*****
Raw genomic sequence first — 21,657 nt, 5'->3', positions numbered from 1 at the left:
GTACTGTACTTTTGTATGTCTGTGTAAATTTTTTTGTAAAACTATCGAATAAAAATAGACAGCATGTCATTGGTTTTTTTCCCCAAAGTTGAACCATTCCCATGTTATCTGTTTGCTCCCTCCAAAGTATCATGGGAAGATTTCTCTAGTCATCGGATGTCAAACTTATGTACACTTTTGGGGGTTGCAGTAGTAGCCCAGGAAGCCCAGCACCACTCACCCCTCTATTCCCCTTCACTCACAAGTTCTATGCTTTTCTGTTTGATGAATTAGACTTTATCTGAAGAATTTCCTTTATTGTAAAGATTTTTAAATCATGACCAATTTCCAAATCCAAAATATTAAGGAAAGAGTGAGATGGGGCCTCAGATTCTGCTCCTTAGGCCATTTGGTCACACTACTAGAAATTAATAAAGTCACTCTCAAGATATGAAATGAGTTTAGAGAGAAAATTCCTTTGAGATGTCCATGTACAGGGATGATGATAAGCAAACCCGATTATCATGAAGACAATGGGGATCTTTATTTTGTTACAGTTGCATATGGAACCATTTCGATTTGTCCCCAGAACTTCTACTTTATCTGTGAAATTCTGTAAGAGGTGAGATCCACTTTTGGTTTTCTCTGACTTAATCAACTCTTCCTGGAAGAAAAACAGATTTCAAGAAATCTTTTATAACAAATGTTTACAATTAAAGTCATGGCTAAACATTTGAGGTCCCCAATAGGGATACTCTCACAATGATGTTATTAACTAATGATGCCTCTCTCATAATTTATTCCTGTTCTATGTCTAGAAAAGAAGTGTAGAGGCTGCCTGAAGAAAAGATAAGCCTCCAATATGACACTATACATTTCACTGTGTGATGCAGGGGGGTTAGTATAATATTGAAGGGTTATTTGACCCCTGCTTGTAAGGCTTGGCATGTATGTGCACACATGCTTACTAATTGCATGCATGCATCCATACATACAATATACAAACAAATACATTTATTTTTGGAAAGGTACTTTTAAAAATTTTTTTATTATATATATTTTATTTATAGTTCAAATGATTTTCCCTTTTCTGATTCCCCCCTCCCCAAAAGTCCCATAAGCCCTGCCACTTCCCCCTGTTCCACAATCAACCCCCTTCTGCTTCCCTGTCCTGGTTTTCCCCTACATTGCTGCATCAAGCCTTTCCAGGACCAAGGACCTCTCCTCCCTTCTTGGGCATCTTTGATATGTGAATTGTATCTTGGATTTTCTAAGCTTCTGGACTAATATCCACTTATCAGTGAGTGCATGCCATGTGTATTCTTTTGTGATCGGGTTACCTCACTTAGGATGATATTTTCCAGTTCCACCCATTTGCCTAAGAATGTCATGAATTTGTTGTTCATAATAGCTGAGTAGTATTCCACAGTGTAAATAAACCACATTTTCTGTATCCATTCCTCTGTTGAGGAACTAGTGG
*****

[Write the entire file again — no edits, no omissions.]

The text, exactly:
Raw genomic sequence first — 21,657 nt, 5'->3', positions numbered from 1 at the left:
GTACTGTACTTTTGTATGTCTGTGTAAATTTTTTTGTAAAACTATCGAATAAAAATAGACAGCATGTCATTGGTTTTTTTCCCCAAAGTTGAACCATTCCCATGTTATCTGTTTGCTCCCTCCAAAGTATCATGGGAAGATTTCTCTAGTCATCGGATGTCAAACTTATGTACACTTTTGGGGGTTGCAGTAGTAGCCCAGGAAGCCCAGCACCACTCACCCCTCTATTCCCCTTCACTCACAAGTTCTATGCTTTTCTGTTTGATGAATTAGACTTTATCTGAAGAATTTCCTTTATTGTAAAGATTTTTAAATCATGACCAATTTCCAAATCCAAAATATTAAGGAAAGAGTGAGATGGGGCCTCAGATTCTGCTCCTTAGGCCATTTGGTCACACTACTAGAAATTAATAAAGTCACTCTCAAGATATGAAATGAGTTTAGAGAGAAAATTCCTTTGAGATGTCCATGTACAGGGATGATGATAAGCAAACCCGATTATCATGAAGACAATGGGGATCTTTATTTTGTTACAGTTGCATATGGAACCATTTCGATTTGTCCCCAGAACTTCTACTTTATCTGTGAAATTCTGTAAGAGGTGAGATCCACTTTTGGTTTTCTCTGACTTAATCAACTCTTCCTGGAAGAAAAACAGATTTCAAGAAATCTTTTATAACAAATGTTTACAATTAAAGTCATGGCTAAACATTTGAGGTCCCCAATAGGGATACTCTCACAATGATGTTATTAACTAATGATGCCTCTCTCATAATTTATTCCTGTTCTATGTCTAGAAAAGAAGTGTAGAGGCTGCCTGAAGAAAAGATAAGCCTCCAATATGACACTATACATTTCACTGTGTGATGCAGGGGGGTTAGTATAATATTGAAGGGTTATTTGACCCCTGCTTGTAAGGCTTGGCATGTATGTGCACACATGCTTACTAATTGCATGCATGCATCCATACATACAATATACAAACAAATACATTTATTTTTGGAAAGGTACTTTTAAAAATTTTTTTATTATATATATTTTATTTATAGTTCAAATGATTTTCCCTTTTCTGATTCCCCCCTCCCCAAAAGTCCCATAAGCCCTGCCACTTCCCCCTGTTCCACAATCAACCCCCTTCTGCTTCCCTGTCCTGGTTTTCCCCTACATTGCTGCATCAAGCCTTTCCAGGACCAAGGACCTCTCCTCCCTTCTTGGGCATCTTTGATATGTGAATTGTATCTTGGATTTTCTAAGCTTCTGGACTAATATCCACTTATCAGTGAGTGCATGCCATGTGTATTCTTTTGTGATCGGGTTACCTCACTTAGGATGATATTTTCCAGTTCCACCCATTTGCCTAAGAATGTCATGAATTTGTTGTTCATAATAGCTGAGTAGTATTCCACAGTGTAAATAAACCACATTTTCTGTATCCATTCCTCTGTTGAGGAACTAGTGG